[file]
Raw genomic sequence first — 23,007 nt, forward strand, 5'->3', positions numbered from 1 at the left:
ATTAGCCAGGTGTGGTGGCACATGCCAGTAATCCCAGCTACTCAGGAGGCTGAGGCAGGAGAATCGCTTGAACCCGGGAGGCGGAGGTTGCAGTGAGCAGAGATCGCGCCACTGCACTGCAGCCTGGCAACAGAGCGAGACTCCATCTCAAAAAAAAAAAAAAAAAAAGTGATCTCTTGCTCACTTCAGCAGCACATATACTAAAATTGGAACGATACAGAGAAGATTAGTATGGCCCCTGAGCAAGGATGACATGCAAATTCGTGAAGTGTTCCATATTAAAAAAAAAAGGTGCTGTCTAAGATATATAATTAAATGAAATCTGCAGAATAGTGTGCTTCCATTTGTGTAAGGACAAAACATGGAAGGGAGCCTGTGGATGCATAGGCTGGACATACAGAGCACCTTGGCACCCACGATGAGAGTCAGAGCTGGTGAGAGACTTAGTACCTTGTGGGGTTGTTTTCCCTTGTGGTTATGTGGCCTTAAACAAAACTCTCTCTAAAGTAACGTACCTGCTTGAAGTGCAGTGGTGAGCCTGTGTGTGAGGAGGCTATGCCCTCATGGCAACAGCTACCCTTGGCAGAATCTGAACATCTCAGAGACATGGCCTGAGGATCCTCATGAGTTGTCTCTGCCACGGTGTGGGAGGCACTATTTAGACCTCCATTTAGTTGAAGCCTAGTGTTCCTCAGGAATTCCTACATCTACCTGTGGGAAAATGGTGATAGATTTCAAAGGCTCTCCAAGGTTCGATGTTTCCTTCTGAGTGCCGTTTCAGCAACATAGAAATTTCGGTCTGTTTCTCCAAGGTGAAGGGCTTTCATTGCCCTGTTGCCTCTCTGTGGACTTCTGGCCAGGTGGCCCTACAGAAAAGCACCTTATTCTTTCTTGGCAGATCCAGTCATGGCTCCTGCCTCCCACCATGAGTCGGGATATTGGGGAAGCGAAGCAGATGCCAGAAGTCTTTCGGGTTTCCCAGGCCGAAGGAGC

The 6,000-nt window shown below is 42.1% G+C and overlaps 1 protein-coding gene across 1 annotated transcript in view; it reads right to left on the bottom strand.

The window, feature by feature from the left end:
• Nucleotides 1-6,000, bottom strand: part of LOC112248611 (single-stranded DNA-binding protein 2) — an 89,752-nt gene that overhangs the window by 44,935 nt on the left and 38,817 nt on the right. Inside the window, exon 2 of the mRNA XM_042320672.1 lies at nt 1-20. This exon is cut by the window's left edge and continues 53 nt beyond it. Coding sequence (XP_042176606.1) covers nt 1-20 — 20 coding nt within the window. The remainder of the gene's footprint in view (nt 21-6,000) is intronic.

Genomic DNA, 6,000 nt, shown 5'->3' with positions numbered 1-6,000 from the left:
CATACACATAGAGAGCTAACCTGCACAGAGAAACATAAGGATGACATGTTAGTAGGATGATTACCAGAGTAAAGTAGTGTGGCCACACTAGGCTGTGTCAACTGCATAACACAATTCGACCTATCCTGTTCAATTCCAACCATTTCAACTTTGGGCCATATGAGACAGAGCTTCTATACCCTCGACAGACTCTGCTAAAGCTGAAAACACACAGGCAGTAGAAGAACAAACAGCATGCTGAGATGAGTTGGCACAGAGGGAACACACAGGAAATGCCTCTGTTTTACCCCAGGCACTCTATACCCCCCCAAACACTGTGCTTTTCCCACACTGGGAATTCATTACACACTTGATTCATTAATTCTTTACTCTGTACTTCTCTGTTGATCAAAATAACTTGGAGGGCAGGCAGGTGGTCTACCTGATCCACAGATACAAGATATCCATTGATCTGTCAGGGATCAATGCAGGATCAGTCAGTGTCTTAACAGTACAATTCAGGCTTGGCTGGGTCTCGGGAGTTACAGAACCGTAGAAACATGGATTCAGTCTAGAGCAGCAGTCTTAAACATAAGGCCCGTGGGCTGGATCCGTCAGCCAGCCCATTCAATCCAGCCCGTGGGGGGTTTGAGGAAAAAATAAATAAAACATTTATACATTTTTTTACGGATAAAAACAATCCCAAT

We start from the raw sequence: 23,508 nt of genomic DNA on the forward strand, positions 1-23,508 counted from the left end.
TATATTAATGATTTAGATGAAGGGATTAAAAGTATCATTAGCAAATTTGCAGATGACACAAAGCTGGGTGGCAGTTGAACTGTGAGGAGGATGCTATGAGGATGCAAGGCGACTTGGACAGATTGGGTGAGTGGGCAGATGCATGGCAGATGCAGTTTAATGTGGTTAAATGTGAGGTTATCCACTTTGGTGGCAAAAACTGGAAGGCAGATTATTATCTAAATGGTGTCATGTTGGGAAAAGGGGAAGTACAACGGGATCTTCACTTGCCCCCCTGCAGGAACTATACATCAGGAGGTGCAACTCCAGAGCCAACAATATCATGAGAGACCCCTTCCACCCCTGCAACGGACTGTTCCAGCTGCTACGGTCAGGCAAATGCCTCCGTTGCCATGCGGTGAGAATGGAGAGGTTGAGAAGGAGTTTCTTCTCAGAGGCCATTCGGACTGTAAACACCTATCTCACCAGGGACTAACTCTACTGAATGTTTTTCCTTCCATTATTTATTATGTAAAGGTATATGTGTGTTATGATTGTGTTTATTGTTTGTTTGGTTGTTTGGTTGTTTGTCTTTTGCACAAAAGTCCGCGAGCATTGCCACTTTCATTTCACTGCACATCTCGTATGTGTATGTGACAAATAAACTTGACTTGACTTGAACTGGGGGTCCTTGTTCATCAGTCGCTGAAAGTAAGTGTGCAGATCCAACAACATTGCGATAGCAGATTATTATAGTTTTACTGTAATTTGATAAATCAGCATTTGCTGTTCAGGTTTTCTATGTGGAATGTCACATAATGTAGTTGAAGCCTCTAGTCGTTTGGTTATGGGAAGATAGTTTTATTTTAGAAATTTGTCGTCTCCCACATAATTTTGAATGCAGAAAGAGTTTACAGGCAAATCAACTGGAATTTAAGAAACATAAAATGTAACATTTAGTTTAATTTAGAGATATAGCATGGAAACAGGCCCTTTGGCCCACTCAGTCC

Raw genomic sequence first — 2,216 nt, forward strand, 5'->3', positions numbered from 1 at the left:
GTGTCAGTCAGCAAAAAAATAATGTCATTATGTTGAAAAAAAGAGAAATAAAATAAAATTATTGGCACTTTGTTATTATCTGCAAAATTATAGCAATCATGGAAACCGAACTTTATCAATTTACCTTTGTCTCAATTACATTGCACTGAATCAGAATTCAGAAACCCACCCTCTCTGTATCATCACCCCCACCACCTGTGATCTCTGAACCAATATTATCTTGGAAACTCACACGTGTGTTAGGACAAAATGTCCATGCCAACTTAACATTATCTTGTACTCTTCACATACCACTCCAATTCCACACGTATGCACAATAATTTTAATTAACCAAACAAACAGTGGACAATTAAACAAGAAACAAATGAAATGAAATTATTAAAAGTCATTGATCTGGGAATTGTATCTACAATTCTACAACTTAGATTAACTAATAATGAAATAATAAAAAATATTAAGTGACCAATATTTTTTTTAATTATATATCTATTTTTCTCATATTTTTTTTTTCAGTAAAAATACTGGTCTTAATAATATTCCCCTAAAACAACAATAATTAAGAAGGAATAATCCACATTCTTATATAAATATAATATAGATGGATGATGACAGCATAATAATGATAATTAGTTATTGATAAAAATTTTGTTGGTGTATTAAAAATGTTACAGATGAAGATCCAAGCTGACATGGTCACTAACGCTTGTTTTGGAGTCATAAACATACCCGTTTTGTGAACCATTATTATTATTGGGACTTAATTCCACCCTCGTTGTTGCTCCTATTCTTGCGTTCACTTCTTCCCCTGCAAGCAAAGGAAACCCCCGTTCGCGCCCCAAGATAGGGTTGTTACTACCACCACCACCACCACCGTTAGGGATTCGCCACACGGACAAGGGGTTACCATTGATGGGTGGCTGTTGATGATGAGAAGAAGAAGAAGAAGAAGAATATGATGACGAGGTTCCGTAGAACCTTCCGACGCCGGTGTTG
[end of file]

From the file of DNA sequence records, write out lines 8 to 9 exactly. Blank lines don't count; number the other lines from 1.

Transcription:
We start from the raw sequence: 23,508 nt of genomic DNA on the forward strand, positions 1-23,508 counted from the left end.
TATATTAATGATTTAGATGAAGGGATTAAAAGTATCATTAGCAAATTTGCAGATGACACAAAGCTGGGTGGCAGTTGAACTGTGAGGAGGATGCTATGAGGATGCAAGGCGACTTGGACAGATTGGGTGAGTGGGCAGATGCATGGCAGATGCAGTTTAATGTGGTTAAATGTGAGGTTATCCACTTTGGTGGCAAAAACTGGAAGGCAGATTATTATCTAAATGGTGTCATGTTGGGAAAAGGGGAAGTACAACGGGATCTTCACTTGCCCCCCTGCAGGAACTATACATCAGGAGGTGCAACTCCAGAGCCAACAATATCATGAGAGACCCCTTCCACCCCTGCAACGGACTGTTCCAGCTGCTACGGTCAGGCAAATGCCTCCGTTGCCATGCGGTGAGAATGGAGAGGTTGAGAAGGAGTTTCTTCTCAGAGGCCATTCGGACTGTAAACACCTATCTCACCAGGGACTAACTCTACTGAATGTTTTTCCTTCCATTATTTATTATGTAAAGGTATATGTGTGTTATGATTGTGTTTATTGTTTGTTTGGTTGTTTGGTTGTTTGTCTTTTGCACAAAAGTCCGCGAGCATTGCCACTTTCATTTCACTGCACATCTCGTATGTGTATGTGACAAATAAACTTGACTTGACTTGAACTGGGGGTCCTTGTTCATCAGTCGCTGAAAGTAAGTGTGCAGATCCAACAACATTGCGATAGCAGATTATTATAGTTTTACTGTAATTTGATAAATCAGCATTTGCTGTTCAGGTTTTCTATGTGGAATGTCACATAATGTAGTTGAAGCCTCTAGTCGTTTGGTTATGGGAAGATAGTTTTATTTTAGAAATTTGTCGTCTCCCACATAATTTTGAATGCAGAAAGAGTTTACAGGCAAATCAACTGGAATTTAAGAAACATAAAATGTAACATTTAGTTTAATTTAGAGATATAGCATGGAAACAGGCCCTTTGGCCCACTCAGTCC